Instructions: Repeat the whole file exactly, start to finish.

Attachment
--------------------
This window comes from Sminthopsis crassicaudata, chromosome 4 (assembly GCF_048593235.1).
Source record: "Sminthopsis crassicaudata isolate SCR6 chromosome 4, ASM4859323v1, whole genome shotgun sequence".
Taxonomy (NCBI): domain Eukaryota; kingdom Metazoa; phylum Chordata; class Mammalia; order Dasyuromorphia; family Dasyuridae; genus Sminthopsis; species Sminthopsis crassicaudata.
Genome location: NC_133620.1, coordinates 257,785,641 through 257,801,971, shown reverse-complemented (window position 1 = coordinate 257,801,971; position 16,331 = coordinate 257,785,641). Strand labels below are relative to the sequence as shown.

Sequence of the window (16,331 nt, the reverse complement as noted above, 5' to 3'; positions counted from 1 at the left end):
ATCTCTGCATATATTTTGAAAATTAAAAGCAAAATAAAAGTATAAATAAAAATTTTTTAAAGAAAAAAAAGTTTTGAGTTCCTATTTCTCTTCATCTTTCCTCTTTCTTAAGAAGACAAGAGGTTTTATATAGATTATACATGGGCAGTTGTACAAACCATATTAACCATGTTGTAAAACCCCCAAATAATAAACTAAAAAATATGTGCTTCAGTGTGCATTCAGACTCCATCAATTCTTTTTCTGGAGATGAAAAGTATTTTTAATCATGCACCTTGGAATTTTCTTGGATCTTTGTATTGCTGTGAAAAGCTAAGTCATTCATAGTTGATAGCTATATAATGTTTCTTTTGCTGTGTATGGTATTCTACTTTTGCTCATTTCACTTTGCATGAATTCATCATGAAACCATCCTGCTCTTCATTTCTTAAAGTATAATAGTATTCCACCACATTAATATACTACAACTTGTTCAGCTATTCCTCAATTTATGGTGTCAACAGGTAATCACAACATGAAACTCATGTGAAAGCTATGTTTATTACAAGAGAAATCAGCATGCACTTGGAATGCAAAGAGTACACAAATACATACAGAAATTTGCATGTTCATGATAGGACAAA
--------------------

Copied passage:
This window comes from Sminthopsis crassicaudata, chromosome 4 (assembly GCF_048593235.1).
Source record: "Sminthopsis crassicaudata isolate SCR6 chromosome 4, ASM4859323v1, whole genome shotgun sequence".
Taxonomy (NCBI): domain Eukaryota; kingdom Metazoa; phylum Chordata; class Mammalia; order Dasyuromorphia; family Dasyuridae; genus Sminthopsis; species Sminthopsis crassicaudata.
Genome location: NC_133620.1, coordinates 257,785,641 through 257,801,971, shown reverse-complemented (window position 1 = coordinate 257,801,971; position 16,331 = coordinate 257,785,641). Strand labels below are relative to the sequence as shown.

Sequence of the window (16,331 nt, the reverse complement as noted above, 5' to 3'; positions counted from 1 at the left end):
ATCTCTGCATATATTTTGAAAATTAAAAGCAAAATAAAAGTATAAATAAAAATTTTTTAAAGAAAAAAAAGTTTTGAGTTCCTATTTCTCTTCATCTTTCCTCTTTCTTAAGAAGACAAGAGGTTTTATATAGATTATACATGGGCAGTTGTACAAACCATATTAACCATGTTGTAAAACCCCCAAATAATAAACTAAAAAATATGTGCTTCAGTGTGCATTCAGACTCCATCAATTCTTTTTCTGGAGATGAAAAGTATTTTTAATCATGCACCTTGGAATTTTCTTGGATCTTTGTATTGCTGTGAAAAGCTAAGTCATTCATAGTTGATAGCTATATAATGTTTCTTTTGCTGTGTATGGTATTCTACTTTTGCTCATTTCACTTTGCATGAATTCATCATGAAACCATCCTGCTCTTCATTTCTTAAAGTATAATAGTATTCCACCACATTAATATACTACAACTTGTTCAGCTATTCCTCAATTTATGGTGTCAACAGGTAATCACAACATGAAACTCATGTGAAAGCTATGTTTATTACAAGAGAAATCAGCATGCACTTGGAATGCAAAGAGTACACAAATACATACAGAAATTTGCATGTTCATGATAGGACAAA